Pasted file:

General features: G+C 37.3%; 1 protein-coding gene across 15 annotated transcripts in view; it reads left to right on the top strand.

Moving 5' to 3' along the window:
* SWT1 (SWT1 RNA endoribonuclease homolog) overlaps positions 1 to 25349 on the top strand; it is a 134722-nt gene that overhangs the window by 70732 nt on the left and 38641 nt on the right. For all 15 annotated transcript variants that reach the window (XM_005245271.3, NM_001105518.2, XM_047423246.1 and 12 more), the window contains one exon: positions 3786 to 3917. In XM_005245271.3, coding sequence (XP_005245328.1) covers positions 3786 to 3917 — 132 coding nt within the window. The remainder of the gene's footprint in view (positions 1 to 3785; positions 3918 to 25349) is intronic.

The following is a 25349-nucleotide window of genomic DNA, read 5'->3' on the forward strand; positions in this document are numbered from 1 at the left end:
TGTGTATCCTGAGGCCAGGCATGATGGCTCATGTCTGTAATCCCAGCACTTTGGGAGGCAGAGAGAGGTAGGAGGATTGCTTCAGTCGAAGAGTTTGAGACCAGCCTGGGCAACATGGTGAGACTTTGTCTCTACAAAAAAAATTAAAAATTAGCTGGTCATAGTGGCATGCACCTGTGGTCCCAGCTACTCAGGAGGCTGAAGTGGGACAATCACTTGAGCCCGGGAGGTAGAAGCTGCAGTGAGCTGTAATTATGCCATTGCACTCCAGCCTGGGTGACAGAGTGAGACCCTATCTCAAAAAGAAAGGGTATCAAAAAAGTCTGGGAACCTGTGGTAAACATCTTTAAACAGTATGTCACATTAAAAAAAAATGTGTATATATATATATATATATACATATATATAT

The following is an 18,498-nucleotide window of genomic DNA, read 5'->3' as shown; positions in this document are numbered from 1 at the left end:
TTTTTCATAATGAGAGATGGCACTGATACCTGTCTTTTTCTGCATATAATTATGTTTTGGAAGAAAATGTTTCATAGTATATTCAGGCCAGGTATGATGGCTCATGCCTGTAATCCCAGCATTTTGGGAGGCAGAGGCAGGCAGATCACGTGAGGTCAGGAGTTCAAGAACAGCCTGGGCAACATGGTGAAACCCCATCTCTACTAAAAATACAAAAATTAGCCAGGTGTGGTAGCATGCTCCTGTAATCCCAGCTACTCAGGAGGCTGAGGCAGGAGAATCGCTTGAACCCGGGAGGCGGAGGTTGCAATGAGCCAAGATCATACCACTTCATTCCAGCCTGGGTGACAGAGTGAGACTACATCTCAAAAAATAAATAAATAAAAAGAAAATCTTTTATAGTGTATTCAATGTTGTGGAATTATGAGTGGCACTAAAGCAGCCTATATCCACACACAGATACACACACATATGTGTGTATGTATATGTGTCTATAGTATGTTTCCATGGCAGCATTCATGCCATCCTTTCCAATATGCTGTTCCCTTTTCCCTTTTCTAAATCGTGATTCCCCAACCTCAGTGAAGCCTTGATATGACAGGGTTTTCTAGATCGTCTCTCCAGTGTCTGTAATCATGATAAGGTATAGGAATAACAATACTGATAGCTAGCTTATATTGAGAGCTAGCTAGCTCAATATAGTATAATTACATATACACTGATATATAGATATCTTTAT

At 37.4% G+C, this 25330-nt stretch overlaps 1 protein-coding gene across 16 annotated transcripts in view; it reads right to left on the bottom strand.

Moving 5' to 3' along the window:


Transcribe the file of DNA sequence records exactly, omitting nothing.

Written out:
General features: G+C 37.3%; 1 protein-coding gene across 15 annotated transcripts in view; it reads left to right on the top strand.

Moving 5' to 3' along the window:
* SWT1 (SWT1 RNA endoribonuclease homolog) overlaps positions 1 to 25349 on the top strand; it is a 134722-nt gene that overhangs the window by 70732 nt on the left and 38641 nt on the right. For all 15 annotated transcript variants that reach the window (XM_005245271.3, NM_001105518.2, XM_047423246.1 and 12 more), the window contains one exon: positions 3786 to 3917. In XM_005245271.3, coding sequence (XP_005245328.1) covers positions 3786 to 3917 — 132 coding nt within the window. The remainder of the gene's footprint in view (positions 1 to 3785; positions 3918 to 25349) is intronic.

The following is a 25349-nucleotide window of genomic DNA, read 5'->3' on the forward strand; positions in this document are numbered from 1 at the left end:
TGTGTATCCTGAGGCCAGGCATGATGGCTCATGTCTGTAATCCCAGCACTTTGGGAGGCAGAGAGAGGTAGGAGGATTGCTTCAGTCGAAGAGTTTGAGACCAGCCTGGGCAACATGGTGAGACTTTGTCTCTACAAAAAAAATTAAAAATTAGCTGGTCATAGTGGCATGCACCTGTGGTCCCAGCTACTCAGGAGGCTGAAGTGGGACAATCACTTGAGCCCGGGAGGTAGAAGCTGCAGTGAGCTGTAATTATGCCATTGCACTCCAGCCTGGGTGACAGAGTGAGACCCTATCTCAAAAAGAAAGGGTATCAAAAAAGTCTGGGAACCTGTGGTAAACATCTTTAAACAGTATGTCACATTAAAAAAAAATGTGTATATATATATATATATATACATATATATAT

The following is an 18,498-nucleotide window of genomic DNA, read 5'->3' as shown; positions in this document are numbered from 1 at the left end:
TTTTTCATAATGAGAGATGGCACTGATACCTGTCTTTTTCTGCATATAATTATGTTTTGGAAGAAAATGTTTCATAGTATATTCAGGCCAGGTATGATGGCTCATGCCTGTAATCCCAGCATTTTGGGAGGCAGAGGCAGGCAGATCACGTGAGGTCAGGAGTTCAAGAACAGCCTGGGCAACATGGTGAAACCCCATCTCTACTAAAAATACAAAAATTAGCCAGGTGTGGTAGCATGCTCCTGTAATCCCAGCTACTCAGGAGGCTGAGGCAGGAGAATCGCTTGAACCCGGGAGGCGGAGGTTGCAATGAGCCAAGATCATACCACTTCATTCCAGCCTGGGTGACAGAGTGAGACTACATCTCAAAAAATAAATAAATAAAAAGAAAATCTTTTATAGTGTATTCAATGTTGTGGAATTATGAGTGGCACTAAAGCAGCCTATATCCACACACAGATACACACACATATGTGTGTATGTATATGTGTCTATAGTATGTTTCCATGGCAGCATTCATGCCATCCTTTCCAATATGCTGTTCCCTTTTCCCTTTTCTAAATCGTGATTCCCCAACCTCAGTGAAGCCTTGATATGACAGGGTTTTCTAGATCGTCTCTCCAGTGTCTGTAATCATGATAAGGTATAGGAATAACAATACTGATAGCTAGCTTATATTGAGAGCTAGCTAGCTCAATATAGTATAATTACATATACACTGATATATAGATATCTTTAT

At 37.4% G+C, this 25330-nt stretch overlaps 1 protein-coding gene across 16 annotated transcripts in view; it reads right to left on the bottom strand.

Moving 5' to 3' along the window: